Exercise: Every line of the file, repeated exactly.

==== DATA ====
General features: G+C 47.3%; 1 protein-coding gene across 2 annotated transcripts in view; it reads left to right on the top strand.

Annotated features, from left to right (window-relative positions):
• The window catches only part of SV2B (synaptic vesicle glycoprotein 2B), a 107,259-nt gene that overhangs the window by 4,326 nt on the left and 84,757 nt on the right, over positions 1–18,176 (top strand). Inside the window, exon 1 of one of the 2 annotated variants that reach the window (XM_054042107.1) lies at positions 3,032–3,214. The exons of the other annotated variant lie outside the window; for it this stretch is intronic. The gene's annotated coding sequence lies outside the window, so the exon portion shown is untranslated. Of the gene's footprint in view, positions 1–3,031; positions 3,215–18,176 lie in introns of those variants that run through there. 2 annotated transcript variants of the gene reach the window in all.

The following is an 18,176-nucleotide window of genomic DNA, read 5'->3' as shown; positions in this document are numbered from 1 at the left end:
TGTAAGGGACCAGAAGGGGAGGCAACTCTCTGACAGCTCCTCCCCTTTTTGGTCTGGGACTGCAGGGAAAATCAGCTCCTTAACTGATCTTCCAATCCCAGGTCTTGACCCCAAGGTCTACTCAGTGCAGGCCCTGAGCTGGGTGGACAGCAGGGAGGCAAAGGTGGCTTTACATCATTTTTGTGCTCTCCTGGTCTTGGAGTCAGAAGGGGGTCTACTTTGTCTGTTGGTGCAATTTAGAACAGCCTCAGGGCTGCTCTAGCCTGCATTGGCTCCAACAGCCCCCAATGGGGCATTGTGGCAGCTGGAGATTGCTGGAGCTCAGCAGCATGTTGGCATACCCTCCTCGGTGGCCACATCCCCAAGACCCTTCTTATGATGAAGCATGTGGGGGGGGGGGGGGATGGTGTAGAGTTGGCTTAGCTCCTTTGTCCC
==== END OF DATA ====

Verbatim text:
General features: G+C 47.3%; 1 protein-coding gene across 2 annotated transcripts in view; it reads left to right on the top strand.

Annotated features, from left to right (window-relative positions):
• The window catches only part of SV2B (synaptic vesicle glycoprotein 2B), a 107,259-nt gene that overhangs the window by 4,326 nt on the left and 84,757 nt on the right, over positions 1–18,176 (top strand). Inside the window, exon 1 of one of the 2 annotated variants that reach the window (XM_054042107.1) lies at positions 3,032–3,214. The exons of the other annotated variant lie outside the window; for it this stretch is intronic. The gene's annotated coding sequence lies outside the window, so the exon portion shown is untranslated. Of the gene's footprint in view, positions 1–3,031; positions 3,215–18,176 lie in introns of those variants that run through there. 2 annotated transcript variants of the gene reach the window in all.

The following is an 18,176-nucleotide window of genomic DNA, read 5'->3' as shown; positions in this document are numbered from 1 at the left end:
TGTAAGGGACCAGAAGGGGAGGCAACTCTCTGACAGCTCCTCCCCTTTTTGGTCTGGGACTGCAGGGAAAATCAGCTCCTTAACTGATCTTCCAATCCCAGGTCTTGACCCCAAGGTCTACTCAGTGCAGGCCCTGAGCTGGGTGGACAGCAGGGAGGCAAAGGTGGCTTTACATCATTTTTGTGCTCTCCTGGTCTTGGAGTCAGAAGGGGGTCTACTTTGTCTGTTGGTGCAATTTAGAACAGCCTCAGGGCTGCTCTAGCCTGCATTGGCTCCAACAGCCCCCAATGGGGCATTGTGGCAGCTGGAGATTGCTGGAGCTCAGCAGCATGTTGGCATACCCTCCTCGGTGGCCACATCCCCAAGACCCTTCTTATGATGAAGCATGTGGGGGGGGGGGGGGATGGTGTAGAGTTGGCTTAGCTCCTTTGTCCC